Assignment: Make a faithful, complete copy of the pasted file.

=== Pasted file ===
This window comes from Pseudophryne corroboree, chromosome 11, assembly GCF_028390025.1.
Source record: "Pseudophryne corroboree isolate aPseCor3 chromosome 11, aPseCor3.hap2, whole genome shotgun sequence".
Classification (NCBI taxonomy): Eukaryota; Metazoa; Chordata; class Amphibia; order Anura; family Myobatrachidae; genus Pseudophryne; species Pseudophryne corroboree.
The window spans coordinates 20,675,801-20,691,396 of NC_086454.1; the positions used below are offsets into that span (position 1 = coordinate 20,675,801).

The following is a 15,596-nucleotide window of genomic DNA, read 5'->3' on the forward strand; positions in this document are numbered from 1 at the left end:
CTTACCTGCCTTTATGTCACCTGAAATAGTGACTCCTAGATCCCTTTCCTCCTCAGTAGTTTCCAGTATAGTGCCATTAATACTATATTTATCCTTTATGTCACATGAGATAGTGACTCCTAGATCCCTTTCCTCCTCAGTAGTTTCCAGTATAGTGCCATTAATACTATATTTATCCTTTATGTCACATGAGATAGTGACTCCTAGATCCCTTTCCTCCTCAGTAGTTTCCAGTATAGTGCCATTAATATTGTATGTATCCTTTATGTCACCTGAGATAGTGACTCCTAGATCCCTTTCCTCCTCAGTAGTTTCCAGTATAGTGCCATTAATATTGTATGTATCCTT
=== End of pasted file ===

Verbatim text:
This window comes from Pseudophryne corroboree, chromosome 11, assembly GCF_028390025.1.
Source record: "Pseudophryne corroboree isolate aPseCor3 chromosome 11, aPseCor3.hap2, whole genome shotgun sequence".
Classification (NCBI taxonomy): Eukaryota; Metazoa; Chordata; class Amphibia; order Anura; family Myobatrachidae; genus Pseudophryne; species Pseudophryne corroboree.
The window spans coordinates 20,675,801-20,691,396 of NC_086454.1; the positions used below are offsets into that span (position 1 = coordinate 20,675,801).

The following is a 15,596-nucleotide window of genomic DNA, read 5'->3' on the forward strand; positions in this document are numbered from 1 at the left end:
CTTACCTGCCTTTATGTCACCTGAAATAGTGACTCCTAGATCCCTTTCCTCCTCAGTAGTTTCCAGTATAGTGCCATTAATACTATATTTATCCTTTATGTCACATGAGATAGTGACTCCTAGATCCCTTTCCTCCTCAGTAGTTTCCAGTATAGTGCCATTAATACTATATTTATCCTTTATGTCACATGAGATAGTGACTCCTAGATCCCTTTCCTCCTCAGTAGTTTCCAGTATAGTGCCATTAATATTGTATGTATCCTTTATGTCACCTGAGATAGTGACTCCTAGATCCCTTTCCTCCTCAGTAGTTTCCAGTATAGTGCCATTAATATTGTATGTATCCTT